• Michael Broad says:

          What rubbish are you spouting Harriet. You were not there before pumas. And what about people? Most Americans eat more than they need to keep alive which is why they are the most obese nation on the planet!

  5. I have found that the sounds of a mountain lion will keep the coyotes from following me while I’m walking my dogs. I have not been able to find a file that is long enough to play for any length of time or on a continuous loop. Is there any chance you could compile such a file?

    • Michael Broad says:

      Hi Rhonda. That’s interesting. I can possibly do that. The trouble is it will take me some time and my time is precious at the moment. I’ll see what I can do but don’t expect anything or something soon! Happy Christmas.

  6. Berry says:

    Let me know if you’re looking for a writer for your blog. You have some really good articles and I feel I would be a good asset. If you ever want to take some of the load off, I’d love to write some articles for your blog in exchange for a link back to mine. Please shoot me an email if interested. Kudos!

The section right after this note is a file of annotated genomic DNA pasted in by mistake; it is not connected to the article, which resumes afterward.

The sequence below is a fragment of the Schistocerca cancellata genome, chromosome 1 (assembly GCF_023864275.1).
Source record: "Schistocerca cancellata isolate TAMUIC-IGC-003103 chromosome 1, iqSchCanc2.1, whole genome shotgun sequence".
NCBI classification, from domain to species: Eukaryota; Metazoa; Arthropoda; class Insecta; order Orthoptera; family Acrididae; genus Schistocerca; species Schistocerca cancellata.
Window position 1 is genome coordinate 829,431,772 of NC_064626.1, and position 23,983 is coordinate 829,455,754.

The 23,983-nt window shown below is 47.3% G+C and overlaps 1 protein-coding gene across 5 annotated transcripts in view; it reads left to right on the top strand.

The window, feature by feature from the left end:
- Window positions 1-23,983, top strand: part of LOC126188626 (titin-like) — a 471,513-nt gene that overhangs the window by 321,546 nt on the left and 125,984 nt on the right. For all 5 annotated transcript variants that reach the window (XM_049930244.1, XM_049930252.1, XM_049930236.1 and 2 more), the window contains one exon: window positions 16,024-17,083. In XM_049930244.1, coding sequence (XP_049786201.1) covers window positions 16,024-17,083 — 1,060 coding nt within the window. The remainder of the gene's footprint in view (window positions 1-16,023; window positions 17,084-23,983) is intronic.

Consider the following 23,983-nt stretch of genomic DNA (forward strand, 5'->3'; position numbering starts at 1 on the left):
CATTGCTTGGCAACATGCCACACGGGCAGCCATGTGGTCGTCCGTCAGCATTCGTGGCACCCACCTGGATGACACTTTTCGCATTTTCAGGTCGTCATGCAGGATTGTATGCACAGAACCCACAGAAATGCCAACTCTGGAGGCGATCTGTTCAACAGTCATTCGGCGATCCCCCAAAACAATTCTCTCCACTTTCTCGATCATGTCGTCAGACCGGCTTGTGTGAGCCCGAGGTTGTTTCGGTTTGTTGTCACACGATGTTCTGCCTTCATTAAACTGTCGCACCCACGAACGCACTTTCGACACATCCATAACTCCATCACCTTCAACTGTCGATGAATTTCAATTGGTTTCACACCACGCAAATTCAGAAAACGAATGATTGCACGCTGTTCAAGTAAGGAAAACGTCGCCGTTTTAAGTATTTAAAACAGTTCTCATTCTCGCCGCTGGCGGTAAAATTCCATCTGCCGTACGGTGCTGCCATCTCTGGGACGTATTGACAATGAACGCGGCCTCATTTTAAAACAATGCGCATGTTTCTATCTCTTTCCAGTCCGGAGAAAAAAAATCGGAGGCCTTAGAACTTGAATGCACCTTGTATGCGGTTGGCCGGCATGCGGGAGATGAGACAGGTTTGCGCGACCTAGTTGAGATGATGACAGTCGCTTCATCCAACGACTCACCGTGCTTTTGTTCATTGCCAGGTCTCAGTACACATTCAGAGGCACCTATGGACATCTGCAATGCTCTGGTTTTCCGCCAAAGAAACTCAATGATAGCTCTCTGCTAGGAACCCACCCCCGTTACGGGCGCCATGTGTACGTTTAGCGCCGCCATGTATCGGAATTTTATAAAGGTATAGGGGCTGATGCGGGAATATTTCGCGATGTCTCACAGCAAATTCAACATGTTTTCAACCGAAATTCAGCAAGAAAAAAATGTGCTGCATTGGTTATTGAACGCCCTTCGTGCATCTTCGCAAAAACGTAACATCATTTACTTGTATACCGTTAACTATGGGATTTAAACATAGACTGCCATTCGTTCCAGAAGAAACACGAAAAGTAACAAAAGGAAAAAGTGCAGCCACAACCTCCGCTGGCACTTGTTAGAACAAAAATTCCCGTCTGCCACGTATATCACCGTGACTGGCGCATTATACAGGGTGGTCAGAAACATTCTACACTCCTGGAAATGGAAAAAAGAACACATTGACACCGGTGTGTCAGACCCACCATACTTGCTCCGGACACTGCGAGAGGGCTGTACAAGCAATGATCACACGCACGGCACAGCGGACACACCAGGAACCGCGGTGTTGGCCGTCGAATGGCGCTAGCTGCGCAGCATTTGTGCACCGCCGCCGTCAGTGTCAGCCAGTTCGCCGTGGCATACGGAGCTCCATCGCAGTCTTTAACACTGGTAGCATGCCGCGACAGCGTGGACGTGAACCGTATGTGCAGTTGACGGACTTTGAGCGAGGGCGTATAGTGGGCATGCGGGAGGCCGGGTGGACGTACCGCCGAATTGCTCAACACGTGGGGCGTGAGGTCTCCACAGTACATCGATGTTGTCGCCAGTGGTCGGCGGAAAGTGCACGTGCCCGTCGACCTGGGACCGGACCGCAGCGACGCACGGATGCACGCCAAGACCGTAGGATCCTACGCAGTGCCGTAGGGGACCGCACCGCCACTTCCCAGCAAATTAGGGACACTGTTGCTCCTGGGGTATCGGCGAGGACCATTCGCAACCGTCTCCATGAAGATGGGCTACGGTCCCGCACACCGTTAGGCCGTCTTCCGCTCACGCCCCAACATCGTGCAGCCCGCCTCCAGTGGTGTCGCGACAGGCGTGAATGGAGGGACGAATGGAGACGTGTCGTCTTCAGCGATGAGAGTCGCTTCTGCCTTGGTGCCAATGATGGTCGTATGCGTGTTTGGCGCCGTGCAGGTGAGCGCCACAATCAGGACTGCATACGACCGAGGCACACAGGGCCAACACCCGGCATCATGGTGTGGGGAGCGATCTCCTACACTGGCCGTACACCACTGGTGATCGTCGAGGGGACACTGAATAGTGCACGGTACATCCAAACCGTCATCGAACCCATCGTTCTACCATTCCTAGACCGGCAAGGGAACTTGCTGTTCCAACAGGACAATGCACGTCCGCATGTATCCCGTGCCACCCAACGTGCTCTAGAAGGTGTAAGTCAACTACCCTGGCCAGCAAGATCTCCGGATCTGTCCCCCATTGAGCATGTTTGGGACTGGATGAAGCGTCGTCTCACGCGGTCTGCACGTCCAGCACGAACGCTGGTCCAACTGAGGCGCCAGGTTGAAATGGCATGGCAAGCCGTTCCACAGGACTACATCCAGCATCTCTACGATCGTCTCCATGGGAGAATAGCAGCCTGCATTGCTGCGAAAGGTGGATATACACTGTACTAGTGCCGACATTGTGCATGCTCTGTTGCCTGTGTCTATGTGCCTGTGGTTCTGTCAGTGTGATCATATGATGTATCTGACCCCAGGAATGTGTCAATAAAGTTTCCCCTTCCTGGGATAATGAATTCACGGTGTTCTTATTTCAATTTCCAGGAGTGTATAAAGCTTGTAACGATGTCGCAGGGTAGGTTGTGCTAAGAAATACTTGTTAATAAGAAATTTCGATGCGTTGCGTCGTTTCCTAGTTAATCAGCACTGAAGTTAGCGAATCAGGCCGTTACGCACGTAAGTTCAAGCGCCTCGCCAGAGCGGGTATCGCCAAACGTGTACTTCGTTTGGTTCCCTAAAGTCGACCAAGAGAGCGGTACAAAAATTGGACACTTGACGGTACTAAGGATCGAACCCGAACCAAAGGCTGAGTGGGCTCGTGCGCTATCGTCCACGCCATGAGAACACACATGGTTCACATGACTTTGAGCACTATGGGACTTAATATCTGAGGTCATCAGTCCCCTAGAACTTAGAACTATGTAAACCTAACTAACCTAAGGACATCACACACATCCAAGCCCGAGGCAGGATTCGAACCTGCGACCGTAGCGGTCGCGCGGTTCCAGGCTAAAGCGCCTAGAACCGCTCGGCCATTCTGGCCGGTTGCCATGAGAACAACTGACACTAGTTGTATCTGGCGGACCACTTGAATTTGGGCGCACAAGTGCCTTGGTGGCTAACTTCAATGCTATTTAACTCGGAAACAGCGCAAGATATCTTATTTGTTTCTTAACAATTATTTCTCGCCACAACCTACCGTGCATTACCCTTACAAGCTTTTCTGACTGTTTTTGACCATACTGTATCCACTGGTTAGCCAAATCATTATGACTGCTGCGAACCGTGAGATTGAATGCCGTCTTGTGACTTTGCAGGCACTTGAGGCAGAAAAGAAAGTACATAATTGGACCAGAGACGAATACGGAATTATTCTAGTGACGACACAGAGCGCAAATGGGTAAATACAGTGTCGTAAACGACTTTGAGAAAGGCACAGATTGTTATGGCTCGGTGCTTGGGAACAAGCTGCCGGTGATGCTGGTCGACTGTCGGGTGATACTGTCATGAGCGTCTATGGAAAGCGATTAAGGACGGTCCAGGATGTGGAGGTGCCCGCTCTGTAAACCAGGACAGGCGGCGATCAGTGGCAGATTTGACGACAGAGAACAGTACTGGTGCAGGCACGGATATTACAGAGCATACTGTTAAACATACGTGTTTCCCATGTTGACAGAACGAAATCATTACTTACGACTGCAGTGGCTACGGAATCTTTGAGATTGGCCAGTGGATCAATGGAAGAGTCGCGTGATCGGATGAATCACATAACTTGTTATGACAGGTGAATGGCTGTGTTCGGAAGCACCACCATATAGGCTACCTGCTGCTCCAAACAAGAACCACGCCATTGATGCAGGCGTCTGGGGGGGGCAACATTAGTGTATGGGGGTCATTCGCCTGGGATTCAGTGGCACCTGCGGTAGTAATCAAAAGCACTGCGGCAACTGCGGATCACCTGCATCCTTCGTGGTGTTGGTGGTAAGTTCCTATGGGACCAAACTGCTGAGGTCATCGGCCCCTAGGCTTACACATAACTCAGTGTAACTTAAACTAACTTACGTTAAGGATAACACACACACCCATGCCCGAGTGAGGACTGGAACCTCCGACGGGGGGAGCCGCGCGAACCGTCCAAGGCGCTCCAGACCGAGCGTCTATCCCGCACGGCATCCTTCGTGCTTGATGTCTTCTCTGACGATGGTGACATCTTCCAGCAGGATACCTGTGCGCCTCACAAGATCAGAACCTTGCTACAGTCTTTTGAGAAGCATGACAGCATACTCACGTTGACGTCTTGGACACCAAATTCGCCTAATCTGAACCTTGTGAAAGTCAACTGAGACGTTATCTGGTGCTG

• Michael Broad says:

      Hi, if you want you can do an article for me and paste it into a comment. If it’s good enough I’ll convert it to an article and then we can go from there on a more formal footing. Thanks.

  7. Susan says:

    Having house cats all my life, when I heard this caturwaling outside my window late one evening, I knew a large wild cat was sending a mating call. A mountain lion was spotted by my neighbor, 300-500 yards from my gate last January. Another neighbor told me a very large bobcat was seen around recently. I found your audios fascinating and extremely helpful in my research to identify puma vs. bobcat?

    • Michael Broad says:

      Thanks for commenting Susan. I’m pleased the audio files helped. You are lucky to be in an area where you can hear mountain lion sounds. I envy you.

  8. Jesse Neubarth says:

    I love this website! I have been stalked by a huge red puma in Kern county, ca. It was midday in nationnal forest. I heaard a scrream sounding like that of a red ttailed hawk, but different. I immediatly thoughhht PUMA.Then I ssaw the puma. It croouched, then started after me. Iyelllled, waved a stickk, and stood my ground.It looked at the ground, like embarrassesed, then walked away!! I LOVE THIS BEAUTIFUL ANIMMAL!